Based on our articles How We Can Address Sexual Violence on Campuses and Booze, Booty Shaking, and Backroom Hookups: Making College Party Culture Sex-Positive, Jamie offers tips for students and educators alike!

Click here to read the transcript.

In this episode, we will discuss:

  • Statistics and research regarding sexual violence on college campuses.
  • The different approaches to sexual violence response, prevention and education on college campuses.
  • How to implement the different approaches to sexual violence.
  • Common questions to consider when dealing with sexual violence education on college campuses.
  • Resources for sexual violence response and prevention.

Resources

Listen to the podcast at Everyday Feminism.

Booze, Booty Shaking, and Back Room Hookups: Making College Party Culture Sex Positive

I get to participate in some pretty awesome conversations as part of my work.

One of my favorites, though, is when I get to talk to college students about what makes for a mind-blowing, talk-about-it-for-years party.

I ask the question, and students just start shouting out things like:

“The perfect DJ!” “Everybody’s dancing!” “Booze.” “Drugs.” “Some non-alcoholic drinks/mixers.” “Sexy ladies!” “Sexier men!” “No drama.” “Food.” “Sex!”  “Everybody’s gettin’ lucky!” “SEX!”

Let’s be honest: By and large, one of the only things that college students love more than partying and sex is talking about partying and sex.

What’s phenomenal about this conversation, though, is the opportunity it provides to extend the dialogue beyond beer bongs, booty shaking, and backroom hookups.It provides an entry into a conversation about positive sexuality and sexual violence prevention.

With rare exceptions, no one who is throwing a party spends the time, energy, and money so that people will get assaulted. Yet there is a clear connection betweencollege party culture and sexual violence.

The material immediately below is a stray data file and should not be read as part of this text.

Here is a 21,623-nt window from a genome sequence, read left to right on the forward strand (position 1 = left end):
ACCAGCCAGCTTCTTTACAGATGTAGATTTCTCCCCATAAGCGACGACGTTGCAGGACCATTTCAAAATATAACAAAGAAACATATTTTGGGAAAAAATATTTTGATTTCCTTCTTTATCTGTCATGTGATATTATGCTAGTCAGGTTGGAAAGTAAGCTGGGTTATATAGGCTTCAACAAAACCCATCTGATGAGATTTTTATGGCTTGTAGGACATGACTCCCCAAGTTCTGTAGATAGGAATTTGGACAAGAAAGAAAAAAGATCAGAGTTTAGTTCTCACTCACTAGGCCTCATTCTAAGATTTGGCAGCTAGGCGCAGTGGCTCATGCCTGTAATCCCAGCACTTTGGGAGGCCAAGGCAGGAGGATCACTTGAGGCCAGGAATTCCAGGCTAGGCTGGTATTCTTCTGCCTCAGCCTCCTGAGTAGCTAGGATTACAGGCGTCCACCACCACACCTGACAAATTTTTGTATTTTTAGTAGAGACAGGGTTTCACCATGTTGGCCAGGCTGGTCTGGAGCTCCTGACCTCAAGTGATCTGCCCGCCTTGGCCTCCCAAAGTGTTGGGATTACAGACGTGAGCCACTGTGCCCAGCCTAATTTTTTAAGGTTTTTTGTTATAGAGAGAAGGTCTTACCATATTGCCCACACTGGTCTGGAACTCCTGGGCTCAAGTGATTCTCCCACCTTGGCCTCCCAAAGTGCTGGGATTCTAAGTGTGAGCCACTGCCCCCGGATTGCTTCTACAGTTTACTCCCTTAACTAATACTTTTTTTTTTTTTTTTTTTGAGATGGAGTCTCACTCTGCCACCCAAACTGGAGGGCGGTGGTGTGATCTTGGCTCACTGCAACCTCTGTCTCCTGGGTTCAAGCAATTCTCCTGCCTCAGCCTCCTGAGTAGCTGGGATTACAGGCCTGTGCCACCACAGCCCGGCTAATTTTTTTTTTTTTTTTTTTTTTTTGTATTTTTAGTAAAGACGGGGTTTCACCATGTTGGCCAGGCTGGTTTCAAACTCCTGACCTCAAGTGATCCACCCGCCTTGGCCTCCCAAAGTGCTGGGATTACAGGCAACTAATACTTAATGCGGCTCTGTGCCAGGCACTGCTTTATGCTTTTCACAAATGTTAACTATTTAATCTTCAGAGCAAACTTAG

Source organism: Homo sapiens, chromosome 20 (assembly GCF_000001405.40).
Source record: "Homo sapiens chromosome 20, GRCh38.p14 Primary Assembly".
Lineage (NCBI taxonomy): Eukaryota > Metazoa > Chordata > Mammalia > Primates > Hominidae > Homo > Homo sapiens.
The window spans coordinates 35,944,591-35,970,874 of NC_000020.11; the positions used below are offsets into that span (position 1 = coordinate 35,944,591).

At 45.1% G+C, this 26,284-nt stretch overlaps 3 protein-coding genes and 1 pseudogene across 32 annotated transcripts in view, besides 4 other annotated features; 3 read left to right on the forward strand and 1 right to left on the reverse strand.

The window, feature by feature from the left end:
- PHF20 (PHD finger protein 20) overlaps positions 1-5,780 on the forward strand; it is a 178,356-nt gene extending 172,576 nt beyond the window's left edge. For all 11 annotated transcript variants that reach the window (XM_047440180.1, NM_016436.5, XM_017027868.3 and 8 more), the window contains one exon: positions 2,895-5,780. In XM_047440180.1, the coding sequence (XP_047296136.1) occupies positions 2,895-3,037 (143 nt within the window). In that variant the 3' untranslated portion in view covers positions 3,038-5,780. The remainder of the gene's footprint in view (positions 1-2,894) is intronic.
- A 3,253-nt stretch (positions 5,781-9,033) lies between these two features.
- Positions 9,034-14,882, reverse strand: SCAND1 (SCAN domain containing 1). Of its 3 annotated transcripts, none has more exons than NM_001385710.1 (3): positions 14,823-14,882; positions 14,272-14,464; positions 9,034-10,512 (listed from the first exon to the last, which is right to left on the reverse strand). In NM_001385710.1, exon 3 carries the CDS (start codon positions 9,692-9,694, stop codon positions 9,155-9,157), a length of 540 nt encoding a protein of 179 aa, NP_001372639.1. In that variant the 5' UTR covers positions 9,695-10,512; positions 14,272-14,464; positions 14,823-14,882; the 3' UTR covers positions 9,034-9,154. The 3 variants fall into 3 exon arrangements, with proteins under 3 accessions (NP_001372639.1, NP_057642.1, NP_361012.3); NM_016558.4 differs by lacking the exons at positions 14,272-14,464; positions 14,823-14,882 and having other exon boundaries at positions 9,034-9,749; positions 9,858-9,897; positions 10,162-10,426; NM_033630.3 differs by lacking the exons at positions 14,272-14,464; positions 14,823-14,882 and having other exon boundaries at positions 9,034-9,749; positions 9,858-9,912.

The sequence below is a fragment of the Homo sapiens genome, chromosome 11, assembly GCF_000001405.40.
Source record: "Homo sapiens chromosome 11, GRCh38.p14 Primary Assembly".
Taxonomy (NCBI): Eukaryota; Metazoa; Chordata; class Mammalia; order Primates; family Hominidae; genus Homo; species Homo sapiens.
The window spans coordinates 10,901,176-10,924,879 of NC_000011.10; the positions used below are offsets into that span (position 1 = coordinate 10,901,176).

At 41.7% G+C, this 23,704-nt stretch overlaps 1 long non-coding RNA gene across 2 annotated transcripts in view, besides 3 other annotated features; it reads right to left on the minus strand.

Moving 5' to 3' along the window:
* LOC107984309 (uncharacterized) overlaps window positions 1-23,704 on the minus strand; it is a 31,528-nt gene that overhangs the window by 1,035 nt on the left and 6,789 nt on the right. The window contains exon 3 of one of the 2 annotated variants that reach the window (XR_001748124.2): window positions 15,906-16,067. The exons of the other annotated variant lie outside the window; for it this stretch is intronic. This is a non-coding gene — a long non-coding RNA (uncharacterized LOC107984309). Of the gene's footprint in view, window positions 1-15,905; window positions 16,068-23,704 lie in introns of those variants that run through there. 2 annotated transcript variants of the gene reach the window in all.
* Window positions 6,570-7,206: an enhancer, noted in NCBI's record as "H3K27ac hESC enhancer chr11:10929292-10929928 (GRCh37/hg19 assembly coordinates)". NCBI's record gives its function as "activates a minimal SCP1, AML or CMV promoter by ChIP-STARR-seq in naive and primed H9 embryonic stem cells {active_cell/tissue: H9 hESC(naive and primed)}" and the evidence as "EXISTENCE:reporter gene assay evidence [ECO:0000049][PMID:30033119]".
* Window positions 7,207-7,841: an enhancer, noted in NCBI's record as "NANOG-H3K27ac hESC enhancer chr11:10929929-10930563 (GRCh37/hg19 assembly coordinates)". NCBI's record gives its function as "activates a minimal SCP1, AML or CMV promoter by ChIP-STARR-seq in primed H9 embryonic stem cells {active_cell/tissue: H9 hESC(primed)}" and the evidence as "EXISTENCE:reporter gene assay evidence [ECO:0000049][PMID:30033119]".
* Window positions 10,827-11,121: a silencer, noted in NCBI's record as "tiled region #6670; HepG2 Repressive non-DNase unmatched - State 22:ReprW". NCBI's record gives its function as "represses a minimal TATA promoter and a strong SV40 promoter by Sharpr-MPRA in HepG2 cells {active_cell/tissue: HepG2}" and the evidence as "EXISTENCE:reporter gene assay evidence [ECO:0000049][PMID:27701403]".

After all, 74% of perpetrators of sexual violence on college campuses were under the influence of alcohol when they committed the assault, and 55% of survivors of sexual violence on campuses were under the influence of alcohol when assaulted.

Unfortunately, on college campuses,  this dialogue translates too often into shaming and blaming of survivors for their decisions to drink or approaches to“prevention” that place the onus on potential “victims” to keep themselves from getting raped.

And to mitigate the risk, most colleges simply take a punitive approach (with varying levels of alcohol education – which is fantastic – thrown in) to alcohol on campus.

But it doesn’t have to be that way.

In fact, we need to see college partying and the terrifying link to sexual violence as an opening to a different kind of conversation about the social time our young people are spending on college campuses or anywhere for that matter.

Shifting to Sex Positivity

Most of the college students that I work with have never heard of the concept of sex positivity.  I know I sure hadn’t when I started college.

But in any conversation about sex with young people, when I introduce the definition I work from, the tone shifts considerably, no matter how we were discussing sex before.

Here’s the definition I’m working from:

Sex positivity refers to positive, affirming, consensual sexual relationships, characterized by open, honest communication and attention to the needs and desires of oneself and one’s partner(s).

Sounds amazing, right?

Well, most of the young people I get to work with on college campuses all over the US think so, too!

So when I tell them that it’s possible to make simple changes to your average party environment that make it more sex positive, they are pumped!

But every now and then, I have the skeptical workshop participant (usually a dude, but not always) who says something to the effect of “It sounds like one giant cock-block to me.”

But without fail, whenever this sentiment is expressed, I don’t even have to respond!

Last time this happened, a young woman explained, “Unless you’re looking to rape somebody, this sounds like the opposite of a cock block. Nothing sounds hotter than dancing with someone at a party only to learn that they are a great kisser who asks first!”

Undoubtedly, we have to spend some time and energy thinking about the worst case scenario, understanding and exposing predators, and taking preventative precautions.

But sexual violence prevention, particularly as it relates to parties, can (and must)be so much more than that!

What Does Sex-Positive Partying Look Like?

Read the rest at Everyday Feminism.